I am constantly discussing self-care with my own treatment team. Self-care is impossible for me to escape. Without “knowing” me, one could presume I hold the potential to be the poster girl for self-care.
I come home, and collapse. I find myself feeling guilty for not spending enough time with my family. I feel guilty when I recharge to keep myself functional enough to get through the day in one piece mentally.
Self-care is always a hot topic for me. I work in health care. I am constantly talking self-care to my heart patients. I live with bipolar disorder. I am constantly discussing self-care with my own treatment team. Self-care is impossible for me to escape. Without “knowing” me, one could presume I hold the potential to be the poster girl for self-care.
Sleep, prior to my onset of symptoms, was never an issue. I was the girl in high school who would go to sleep at 9 p.m. willingly, because I like sleep. While I have always struggled with my weight, I used to be able to keep it within a reasonable fighting range. I was disciplined and focused. I might have been a bit “messy” in my party phase during my 20s, but in my defense, most of us can relate to feeling that way at some point in time or another.
In the months prior to my bipolar diagnosis, (the calm before the storm, if you will) I was eating right, I was exercising, and I was sleeping. It all went by the wayside during a full-blown manic episode, of course, when eating actual food and sleeping actual sleep went out the window. Now in recovery, I am fanatical regarding proper nightly sleep hygiene and I really do try my best with my eating habits. It has been a slippery slope, however, in taking medications that alter my brain chemistry triggering sugar and dopamine receptors, setting off vicious cycle that is often difficult to break. I once had a colleague tell me how horrible my diet choices were. I nearly cried. I already know and I die inside daily with every bite since being put on mood stabilizers. I am painfully aware without anyone pointing it out, thankyouverymuch. Hence my nearly 100 pound weight gain.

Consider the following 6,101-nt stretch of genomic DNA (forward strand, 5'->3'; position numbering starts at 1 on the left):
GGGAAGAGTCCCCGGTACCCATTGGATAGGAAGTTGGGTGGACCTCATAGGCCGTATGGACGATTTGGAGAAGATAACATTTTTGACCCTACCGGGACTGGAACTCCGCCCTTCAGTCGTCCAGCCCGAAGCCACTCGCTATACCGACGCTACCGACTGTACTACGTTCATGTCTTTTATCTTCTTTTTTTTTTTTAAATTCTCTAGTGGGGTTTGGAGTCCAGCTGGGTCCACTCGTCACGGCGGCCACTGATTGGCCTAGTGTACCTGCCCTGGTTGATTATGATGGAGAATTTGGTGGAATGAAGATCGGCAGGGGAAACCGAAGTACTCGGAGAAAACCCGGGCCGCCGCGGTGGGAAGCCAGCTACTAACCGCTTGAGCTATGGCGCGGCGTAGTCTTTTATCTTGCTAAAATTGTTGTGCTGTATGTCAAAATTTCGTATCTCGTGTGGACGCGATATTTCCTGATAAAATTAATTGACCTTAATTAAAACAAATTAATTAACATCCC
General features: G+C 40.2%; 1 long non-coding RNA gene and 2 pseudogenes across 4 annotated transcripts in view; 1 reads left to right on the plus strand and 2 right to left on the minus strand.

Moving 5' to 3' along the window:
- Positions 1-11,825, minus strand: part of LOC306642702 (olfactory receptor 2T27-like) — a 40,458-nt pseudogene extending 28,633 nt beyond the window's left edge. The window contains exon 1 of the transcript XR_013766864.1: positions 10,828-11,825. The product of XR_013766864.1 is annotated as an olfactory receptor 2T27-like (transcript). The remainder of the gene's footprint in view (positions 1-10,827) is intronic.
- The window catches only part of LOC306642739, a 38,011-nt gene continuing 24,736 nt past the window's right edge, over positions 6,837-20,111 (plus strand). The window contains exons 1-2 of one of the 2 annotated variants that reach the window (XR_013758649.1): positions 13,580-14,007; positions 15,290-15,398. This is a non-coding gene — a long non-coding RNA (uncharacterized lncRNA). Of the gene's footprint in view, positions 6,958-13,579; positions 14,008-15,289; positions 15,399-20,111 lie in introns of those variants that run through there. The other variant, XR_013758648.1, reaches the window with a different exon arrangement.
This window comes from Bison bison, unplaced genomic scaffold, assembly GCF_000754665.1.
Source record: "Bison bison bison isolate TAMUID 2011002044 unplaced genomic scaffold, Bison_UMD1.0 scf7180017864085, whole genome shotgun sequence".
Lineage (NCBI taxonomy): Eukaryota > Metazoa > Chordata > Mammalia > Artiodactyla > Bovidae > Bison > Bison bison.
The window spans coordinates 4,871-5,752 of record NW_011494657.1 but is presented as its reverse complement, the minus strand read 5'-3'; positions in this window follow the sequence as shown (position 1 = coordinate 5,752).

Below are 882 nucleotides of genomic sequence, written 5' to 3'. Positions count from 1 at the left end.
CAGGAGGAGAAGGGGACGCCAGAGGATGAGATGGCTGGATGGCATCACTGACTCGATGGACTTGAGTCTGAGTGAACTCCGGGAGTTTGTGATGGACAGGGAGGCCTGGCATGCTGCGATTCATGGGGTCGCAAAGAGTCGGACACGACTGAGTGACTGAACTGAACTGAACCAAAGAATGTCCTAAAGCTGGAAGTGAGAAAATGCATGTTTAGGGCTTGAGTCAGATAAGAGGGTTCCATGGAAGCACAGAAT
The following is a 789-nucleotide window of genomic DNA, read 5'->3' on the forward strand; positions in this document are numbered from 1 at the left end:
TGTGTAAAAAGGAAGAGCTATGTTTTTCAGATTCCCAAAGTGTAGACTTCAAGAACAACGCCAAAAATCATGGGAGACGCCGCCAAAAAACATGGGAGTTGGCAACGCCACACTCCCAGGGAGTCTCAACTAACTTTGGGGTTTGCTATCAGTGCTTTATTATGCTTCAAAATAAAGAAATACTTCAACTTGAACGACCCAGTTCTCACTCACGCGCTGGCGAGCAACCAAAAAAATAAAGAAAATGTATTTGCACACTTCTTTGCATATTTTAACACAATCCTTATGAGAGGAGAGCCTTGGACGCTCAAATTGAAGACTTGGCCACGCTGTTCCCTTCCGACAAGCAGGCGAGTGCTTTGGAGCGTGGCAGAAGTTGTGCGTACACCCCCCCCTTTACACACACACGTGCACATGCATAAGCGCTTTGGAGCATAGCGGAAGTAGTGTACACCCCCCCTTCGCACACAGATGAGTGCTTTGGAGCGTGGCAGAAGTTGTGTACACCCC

Here is the kicker: I am human. I treasure mental stability above all else. Therefore, I take my medications daily and sleep first. So what is a gal to do when my lifestyle is beginning to prohibit proper self-care? What tools can one find in their toolbox to really make time to ensure whole-body care in addition to the mind? I have been struggling with this topic lately as a woman, as a professional, as a mother, and as a patient. I work in a field with a staffing shortage and long hours. I come home and collapse. I find myself feeling guilty for not spending enough time with my family. I feel guilty when I recharge to keep myself functional enough to get through the day in one piece mentally.
While my weight is down 10 pounds from my all-time, lifetime high of a year ago, I feel homely and insecure. It affects my anxiety and interactions with others. It affects my mental health, as much I don’t like to admit it. What is it that makes self-care so challenging when you sometimes work 100 hours in a pay period? How do you exercise when you — no joke — have literally no time?
I had a conversation with a colleague this week that was feeling in a similar, yet different way from me. She talked about how the Dalai Lama rises at 4 a.m. every day to get himself centered for the day (hi, my name is Ann and that’s when I wake up for work). We both agreed I couldn’t be rising earlier for myself to initiate self-care, but we did figure what I can do is adopt her other mantra: Me First. She starts her day by saying Me First. She does one thing every morning for herself first before taking care of everyone else, whether it’s make a phone call she has been putting off or savoring a cup of tea over five minutes. Me First. That way she knows she took care of her soul and her needs first in order to nurture everyone else for the rest of the day.
Me First. It’s the brilliant, simple solution I was looking for in my current state of mind.